Our Family Monsters garden, was designed by idverde’s Alistair Bayford, who talks about his visit our flowers supplier – in instalment number 3 to his series of blogs, in the lead up to the RHS Chelsea Flower Show 2019.
This is the one thing that has the potential to go wrong. Dealing with a living thing that is influenced by that big yellow dot in the sky and the weather that goes with it, with the added pressure of an immovable deadline means that plants and Chelsea requires nerves of steel and a safe pair of hands. Our plants are being grown by Kelways. We’ve had great experience with Dave and his team before so know that tasked with the Chelsea challenge we’ll get all we need and more.
I took a trip down to see how things were progressing with the stock, totally amazed by the work being delivered by the team for a number of designers at this year’s show; acres of plants at various stages of growth. Matt had the layout of the multi-spans in his head – my plants all neatly labelled and tucked in amongst the others. Since every plant needs something different the chances are it will see all parts of the nursery in its time before the show. Hot, cold, inside, outside and everything in between.
“every plant needs something different”
I was incredibly pleased to see some of the stock advanced in February particularly our Nectaroscordum sicilum which were emerging and how much the Iris, Digitalis and Aquilegia were all coming along. I won’t reveal too much just yet but some interesting cultivars being used, a little different to the norm.
We’ll cover the birch and hazel coppice and the trees in a later blog but the planting underlying the coppice is predominantly green with flushes of colour and diversity, using native and non-native species to represent the diversity of our families.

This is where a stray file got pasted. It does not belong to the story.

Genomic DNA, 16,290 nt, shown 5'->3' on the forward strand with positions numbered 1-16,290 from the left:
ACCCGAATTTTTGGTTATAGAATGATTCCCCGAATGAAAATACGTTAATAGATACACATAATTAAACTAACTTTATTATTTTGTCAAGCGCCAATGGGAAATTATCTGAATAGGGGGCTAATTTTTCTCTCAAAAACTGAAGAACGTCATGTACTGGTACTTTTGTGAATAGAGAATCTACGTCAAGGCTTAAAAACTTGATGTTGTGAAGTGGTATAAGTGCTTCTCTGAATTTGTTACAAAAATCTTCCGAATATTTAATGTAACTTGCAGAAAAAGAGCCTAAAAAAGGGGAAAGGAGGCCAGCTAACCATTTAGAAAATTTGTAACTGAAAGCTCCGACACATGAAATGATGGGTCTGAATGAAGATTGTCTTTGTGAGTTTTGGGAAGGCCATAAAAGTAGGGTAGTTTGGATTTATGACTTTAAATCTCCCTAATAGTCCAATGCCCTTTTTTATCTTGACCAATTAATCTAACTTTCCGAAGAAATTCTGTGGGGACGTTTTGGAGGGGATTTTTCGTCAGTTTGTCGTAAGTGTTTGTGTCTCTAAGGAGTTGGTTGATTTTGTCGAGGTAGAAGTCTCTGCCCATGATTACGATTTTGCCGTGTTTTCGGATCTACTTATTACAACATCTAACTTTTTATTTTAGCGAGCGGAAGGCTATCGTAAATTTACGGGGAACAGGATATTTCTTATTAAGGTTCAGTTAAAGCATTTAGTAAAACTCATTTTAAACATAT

Some large shrubs, loose in form, provide structure and obscure views in and out of the garden. They are big and heavy forms and directly contrast with the delicate planting palette that lies beneath. A Hydrangea quercifolia will act as a sentry on the entrance to the garden. The green and white planting provides a base within which the monsters sit; but the plant selection provides variance in texture, shape, size and form. White flowers, again of different size flow through the space contrasting against the boulders and the corten steel. Whilst delicate some of the plants punch through as sharp points, symbolic of living with a monster, and that despite living with a monster whether for a short or long period of time there is still beauty. Amongst it all there are splashes of colour from the Astrantia, Euphorbia, Anemanthele and Epimedium. We’ll be taking a few trips down to the nursery over the coming months so keep following for more updates.
You can find out more about our Family Monsters garden here. You can also get involved with the project or join the conversation – our film could be a good place for you to start your conversation or encourage someone else to start theirs.